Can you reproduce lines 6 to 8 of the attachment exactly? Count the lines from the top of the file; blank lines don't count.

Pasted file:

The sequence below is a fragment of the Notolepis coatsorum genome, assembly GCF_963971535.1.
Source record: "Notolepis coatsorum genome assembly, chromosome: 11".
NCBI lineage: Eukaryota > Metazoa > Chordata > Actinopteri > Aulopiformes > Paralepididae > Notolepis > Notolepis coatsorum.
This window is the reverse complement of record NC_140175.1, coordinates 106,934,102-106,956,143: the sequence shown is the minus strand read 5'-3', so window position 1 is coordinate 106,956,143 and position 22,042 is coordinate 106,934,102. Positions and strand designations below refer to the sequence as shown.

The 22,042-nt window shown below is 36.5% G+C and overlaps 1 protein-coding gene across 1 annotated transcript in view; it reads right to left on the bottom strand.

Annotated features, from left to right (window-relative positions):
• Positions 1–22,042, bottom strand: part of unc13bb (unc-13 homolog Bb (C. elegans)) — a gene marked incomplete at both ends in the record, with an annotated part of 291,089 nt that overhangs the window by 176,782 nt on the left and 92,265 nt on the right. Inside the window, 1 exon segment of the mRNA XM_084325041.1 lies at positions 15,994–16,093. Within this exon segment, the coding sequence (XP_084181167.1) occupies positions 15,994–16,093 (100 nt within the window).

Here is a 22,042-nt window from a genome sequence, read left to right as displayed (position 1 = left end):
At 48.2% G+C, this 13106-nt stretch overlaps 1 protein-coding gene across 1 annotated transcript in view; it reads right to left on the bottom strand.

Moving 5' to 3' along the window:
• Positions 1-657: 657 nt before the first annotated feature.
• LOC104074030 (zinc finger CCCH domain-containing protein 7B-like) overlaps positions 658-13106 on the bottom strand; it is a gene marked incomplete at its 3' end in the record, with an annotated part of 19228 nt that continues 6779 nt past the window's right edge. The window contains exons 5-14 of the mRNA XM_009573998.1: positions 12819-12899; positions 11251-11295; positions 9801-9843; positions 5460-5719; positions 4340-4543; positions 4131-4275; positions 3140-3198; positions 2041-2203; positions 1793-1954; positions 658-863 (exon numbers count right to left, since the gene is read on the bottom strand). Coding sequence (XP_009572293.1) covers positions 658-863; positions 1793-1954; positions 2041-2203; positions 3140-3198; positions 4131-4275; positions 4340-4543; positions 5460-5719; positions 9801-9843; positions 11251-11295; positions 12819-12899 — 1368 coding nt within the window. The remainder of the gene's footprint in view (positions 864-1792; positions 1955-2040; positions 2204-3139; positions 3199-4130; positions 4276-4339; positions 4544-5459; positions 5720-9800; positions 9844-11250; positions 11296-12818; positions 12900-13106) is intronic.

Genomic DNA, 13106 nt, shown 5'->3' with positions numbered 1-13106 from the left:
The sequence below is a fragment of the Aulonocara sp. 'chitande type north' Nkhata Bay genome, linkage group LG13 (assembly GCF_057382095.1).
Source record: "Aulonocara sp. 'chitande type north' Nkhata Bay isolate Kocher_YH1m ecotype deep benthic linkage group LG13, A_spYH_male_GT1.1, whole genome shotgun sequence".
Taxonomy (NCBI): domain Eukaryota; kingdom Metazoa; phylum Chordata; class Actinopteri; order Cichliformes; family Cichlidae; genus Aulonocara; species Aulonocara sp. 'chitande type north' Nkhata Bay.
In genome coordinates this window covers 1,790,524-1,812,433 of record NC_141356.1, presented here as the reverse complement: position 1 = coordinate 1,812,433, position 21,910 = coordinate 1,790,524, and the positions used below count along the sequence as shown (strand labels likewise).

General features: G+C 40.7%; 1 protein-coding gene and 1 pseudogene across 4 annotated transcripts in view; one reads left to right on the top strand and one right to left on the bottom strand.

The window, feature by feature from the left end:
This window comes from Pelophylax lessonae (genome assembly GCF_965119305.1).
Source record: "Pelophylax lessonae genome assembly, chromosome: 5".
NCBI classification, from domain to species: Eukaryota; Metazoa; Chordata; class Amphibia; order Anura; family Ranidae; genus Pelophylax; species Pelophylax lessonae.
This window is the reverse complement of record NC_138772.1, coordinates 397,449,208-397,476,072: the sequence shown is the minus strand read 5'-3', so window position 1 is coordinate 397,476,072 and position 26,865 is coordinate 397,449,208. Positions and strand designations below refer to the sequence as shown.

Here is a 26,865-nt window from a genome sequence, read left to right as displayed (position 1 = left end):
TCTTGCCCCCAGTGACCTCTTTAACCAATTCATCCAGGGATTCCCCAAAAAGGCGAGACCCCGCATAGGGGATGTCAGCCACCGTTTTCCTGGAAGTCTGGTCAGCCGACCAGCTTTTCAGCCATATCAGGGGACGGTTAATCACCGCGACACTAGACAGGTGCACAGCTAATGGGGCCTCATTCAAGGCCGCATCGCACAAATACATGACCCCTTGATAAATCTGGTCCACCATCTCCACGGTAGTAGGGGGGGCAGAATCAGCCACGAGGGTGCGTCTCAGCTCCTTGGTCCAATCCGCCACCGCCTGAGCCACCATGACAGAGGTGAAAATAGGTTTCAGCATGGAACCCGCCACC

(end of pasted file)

Annotated features, from left to right (window-relative positions):
• Positions 1–22,042, bottom strand: part of unc13bb (unc-13 homolog Bb (C. elegans)) — a gene marked incomplete at both ends in the record, with an annotated part of 291,089 nt that overhangs the window by 176,782 nt on the left and 92,265 nt on the right. Inside the window, 1 exon segment of the mRNA XM_084325041.1 lies at positions 15,994–16,093. Within this exon segment, the coding sequence (XP_084181167.1) occupies positions 15,994–16,093 (100 nt within the window).

Here is a 22,042-nt window from a genome sequence, read left to right as displayed (position 1 = left end):